Most people are under the impression global warming has risen by about 0.8 degrees C since the dawn of the industrial age. Unfortunately, mean temperatures have risen much further when account is taken of the short-term masking effect of aerosols emitted from coal and oil, mainly sulphur dioxide and its oxidized products. Moreover, since 2005 (the last year on which the IPCC-2007 report is based) Arctic Sea ice melt has resulted in lowering of the Earth reflectance of solar radiation back to space. As sea ice melts, exposure of open water to solar radiation results in the absorption of thermal infrared radiation and thereby further warming of the oceans.

Thus, according to the IPCC AR4-2007 report (figure SPM.2), the total anthropogenic greenhouse effect since 1750 AD, which is equivalent to about +2.3 degrees C, is masked by a compensating aerosol albedo effect equivalent to about -1.1 degrees C. However, given the short-lived residence time of sulphur aerosols in the atmosphere, this masking effect dissipates within periods up to a few years.

Currently continuing emission of SO2 maintains the aerosol albedo effect, preventing further sharp temperature rises. But in a situation akin to methadone addiction, proposed reduction of sulphur emissions would lift this barrier, enhancing global warming.

A dissipation of aerosols and the melting of polar ice would raise polar temperature anomalies to levels exceeding even the current 4 to 5 degrees C warming in parts of the Arctic circle, Siberia and west Antarctica. Such high degrees of warming result from ice melt/water interaction feedback processes.

The climate change trend is highly irregular, representing an increase in climate variability with global warming, reflected by variations in the El Nino — La Nina Southern Oscillation cycle (ENSO). Sharp ENSO anomalies include the 1998 El-Nino peak (near +0.55C) and the 2007 La Nina trough (near -0.7C). Mean global temperature continued to rise during 1999-2005 by about 0.2 to 0.3C.

The irregular nature of climate change is underpinned by variations in the extent of winter and summer sea ice cover. These include:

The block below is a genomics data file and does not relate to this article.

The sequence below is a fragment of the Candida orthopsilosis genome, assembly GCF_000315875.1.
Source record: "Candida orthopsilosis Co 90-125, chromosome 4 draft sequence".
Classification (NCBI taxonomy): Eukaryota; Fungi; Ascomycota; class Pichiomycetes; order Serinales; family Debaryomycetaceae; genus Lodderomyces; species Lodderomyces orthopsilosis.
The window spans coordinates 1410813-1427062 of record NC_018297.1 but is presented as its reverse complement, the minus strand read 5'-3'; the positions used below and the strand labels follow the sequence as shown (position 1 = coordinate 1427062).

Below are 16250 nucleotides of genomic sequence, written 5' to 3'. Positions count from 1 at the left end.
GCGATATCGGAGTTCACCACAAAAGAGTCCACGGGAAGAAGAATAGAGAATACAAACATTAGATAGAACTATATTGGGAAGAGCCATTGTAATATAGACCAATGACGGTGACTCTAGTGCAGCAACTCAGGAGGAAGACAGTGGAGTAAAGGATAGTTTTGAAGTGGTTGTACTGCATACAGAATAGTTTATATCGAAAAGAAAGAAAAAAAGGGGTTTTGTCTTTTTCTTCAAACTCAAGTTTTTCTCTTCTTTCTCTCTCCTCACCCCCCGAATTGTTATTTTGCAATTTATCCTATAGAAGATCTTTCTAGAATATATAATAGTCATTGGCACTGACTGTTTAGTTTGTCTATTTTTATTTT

1. Reduction in the Arctic Sea multi-year ice cover from about 4.2 to 2.5 million square km during 2000-2009;
  2. Increase in Greenland September ice melt area from 350,000 to 550,000 square km during 1997-2007;
  3. Warming of the entire Antarctic continent by 0.6C and of west Antarctic by 0.85C during 1957-2006, reflected by collapse of west Antarctic ice shelves.

Variations in temperature and sea ice cover around Antarctica are effected by several factors, including (1) the shrinking polar wind vortex, which results in higher wind speed chill factors, (2) decrease in tropospheric ozone concentrations, ozone being a greenhouse gas this results in cooling, and (3) decreased in stratospheric ozone levels, which results in increased UV radiation.

By contrast, the solar sun-spot cycle effect is responsible to small variations at about +/-0.1 degrees C, an order of magnitude less than the global warming effects of greenhouse gases.

Ongoing global warming may lead to the release of methane from frozen polar and subpolar soils (permafrost), collapse of the Gulf Stream (the North Atlantic salty warm current), high-energy weather events and yet little-specified shifts in atmospheric states (tipping points).

The progress of climate change may include periods of cooling, as may be indicated by the current slow-down of Greenland glaciers. In a recent paper by Dakos et al. (2008), abrupt climate changes in the past are shown to have been preceded by quiet periods.

The implications of climate change for ecosystems are illustrated in the new book Heatstroke: Nature in an Age of Global Warming by Anthony Barnosky, of Yale University, who states:

I think probably the biggest cause for worry is we really are seeing the disappearance of whole ecological niches, which means extinctions. By the year 2100, earth will be hotter than it’s been in 3 million years. Three million years ago, probably not one species that you’re familiar with on earth today was alive. So, yes, there were species, there will be species in the future, but the problem is that the earth that people have adapted to and are familiar with will be very different in the future. We will be outside the bounds of anything humanity has ever experienced.

Given that warnings by climate scientists have proven correct, as contrasted with watered-down reports percolating upward through bureaucracies, there is little evidence the Rudd government is listening to the recent dire warnings by climate scientists, including several petitions and requests for meetings between climate scientists and ministers.

The decline by CSIRO to report directly to the recent Senate climate inquiry, reminiscent of Howard era practices, has only been saved by the courage of individual scientists, one of whom compared Labor’s targets to ‘Russian roulette with the climate system with most of the chambers loaded’.

Peter Fray

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